Filippo della Valle, Cupid and Psyche
This exquisite marble group represents the myth of Cupid, the Greco-Roman god of Love, and his lover, the beautiful mortal girl Psyche.
This exquisite marble group represents the myth of Cupid, the Greco-Roman god of Love, and his lover, the beautiful mortal girl Psyche. A rare interpretation of the tale, with the protagonists depicted as two infants, this work by the Florentine sculptor Filippo Della Valle (1698-1768) is a striking mix of innocence and sensuality, enhanced by the impressive realism of the softness and texture of the children’s flesh and skin.
Filippo Della Valle was the nephew of Giovan Battista Foggini, court sculptor of the Medici Grand Dukes. After training with his uncle, in 1725 Filippo moved to Rome, where he opened his own workshop and became one of the most sought-after sculptors of the time. His style, with its elegance, attention to detail and intimate and sensual approach, attracted numerous commissions from Popes Clement XII and Benedict XIV, such as the monument for Pope Innocent XII. Throughout his work he is most successful in the delicate figures of the putti and in the intense sensibility of his female allegories.
Until fairly recently the Cupid and Psyche (catalogue number S22) was attributed to the French sculptor Augustin Cayot (1667-1722), whose signature appears on the back of the group, with the date 1706. The authenticity of the signature, almost identical to that on the only other signed work by Cayot, a marble companion of Diana now at Cliveden, had never been questioned since the opening of the Wallace Collection in 1900. However, in 1732 Della Valle executed an engraving of the Cupid and Psyche, dedicated to one of his patrons, the Florentine art connoisseur Niccolò Gabburri, in which the sculpture is clearly identified as his work. The group is also recorded in Della Valle’s inventory taken after his death in 1768 and listed by his biographers among his works, whilst there is no mention of it in any early biographies of Cayot. Comparison between this group and other works by Della Valle shows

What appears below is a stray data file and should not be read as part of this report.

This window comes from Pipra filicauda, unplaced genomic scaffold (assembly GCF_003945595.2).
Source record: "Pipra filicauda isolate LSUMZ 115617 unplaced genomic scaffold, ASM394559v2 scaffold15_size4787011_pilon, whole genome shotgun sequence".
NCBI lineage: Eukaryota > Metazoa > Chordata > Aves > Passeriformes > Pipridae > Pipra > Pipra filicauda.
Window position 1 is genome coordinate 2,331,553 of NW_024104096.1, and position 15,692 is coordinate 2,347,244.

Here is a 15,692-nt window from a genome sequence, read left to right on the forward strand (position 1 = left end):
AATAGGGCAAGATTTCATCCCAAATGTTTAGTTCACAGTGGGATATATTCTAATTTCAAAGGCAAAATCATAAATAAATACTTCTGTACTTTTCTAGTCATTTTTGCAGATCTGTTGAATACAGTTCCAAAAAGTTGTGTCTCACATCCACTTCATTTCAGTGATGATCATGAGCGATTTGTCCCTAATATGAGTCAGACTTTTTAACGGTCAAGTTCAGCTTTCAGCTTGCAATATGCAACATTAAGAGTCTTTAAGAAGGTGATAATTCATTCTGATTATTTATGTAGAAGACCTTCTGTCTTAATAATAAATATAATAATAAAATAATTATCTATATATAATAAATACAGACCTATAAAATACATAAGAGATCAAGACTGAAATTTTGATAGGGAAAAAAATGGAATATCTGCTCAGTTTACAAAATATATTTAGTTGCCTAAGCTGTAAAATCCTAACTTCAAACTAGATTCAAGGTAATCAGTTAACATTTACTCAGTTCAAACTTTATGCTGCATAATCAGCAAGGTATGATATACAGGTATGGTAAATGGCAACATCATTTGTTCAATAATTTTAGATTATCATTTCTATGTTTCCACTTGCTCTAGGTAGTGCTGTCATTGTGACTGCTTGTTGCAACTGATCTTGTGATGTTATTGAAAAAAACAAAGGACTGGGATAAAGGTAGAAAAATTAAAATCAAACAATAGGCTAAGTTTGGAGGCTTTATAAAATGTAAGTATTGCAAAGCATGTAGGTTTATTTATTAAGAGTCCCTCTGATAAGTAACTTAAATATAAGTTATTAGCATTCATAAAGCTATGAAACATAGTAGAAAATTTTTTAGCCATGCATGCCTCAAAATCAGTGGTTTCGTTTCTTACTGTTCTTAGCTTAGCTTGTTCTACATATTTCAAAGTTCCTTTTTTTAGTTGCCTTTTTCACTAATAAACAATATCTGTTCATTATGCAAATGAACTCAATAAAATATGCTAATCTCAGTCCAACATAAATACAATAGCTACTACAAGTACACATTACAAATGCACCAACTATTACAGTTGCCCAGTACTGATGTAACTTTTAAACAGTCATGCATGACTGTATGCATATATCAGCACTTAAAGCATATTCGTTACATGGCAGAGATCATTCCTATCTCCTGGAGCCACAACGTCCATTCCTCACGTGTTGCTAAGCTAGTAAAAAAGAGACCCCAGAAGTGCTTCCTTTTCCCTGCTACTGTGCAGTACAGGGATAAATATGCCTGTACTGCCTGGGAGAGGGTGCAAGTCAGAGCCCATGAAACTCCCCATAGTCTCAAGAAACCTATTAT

compelling similarities in the treatment of details such as hair, hands and drapery.
We do not know when the Cupid and Psyche entered the collection, but it was probably acquired by the 4th Marquess of Hertford in the mid-19th century. Cayot’s Compagne de Diane was at that time also owned by him. An unscrupulous dealer in possession of the Cupid and Psyche, the character and subject of which would certainly have appealed to Lord Hertford, could have easily made a copy of the signature on the Compagne and added it to Della Valle’s group, to make the piece even more tempting for a collector notoriously fond of French 18th century art.
The re-attribution of the Cupid and Psyche to Filippo Della Valle marked an important step in the renewed appreciation of an artist universally praised in his lifetime, but long unjustly forgotten.
© Trustees of the Wallace Collection 2008.
Text by Leda Cosentino
- V. Hyde Minor, Passive Tranquillity: the Sculpture of Filippo Della Valle, 1997.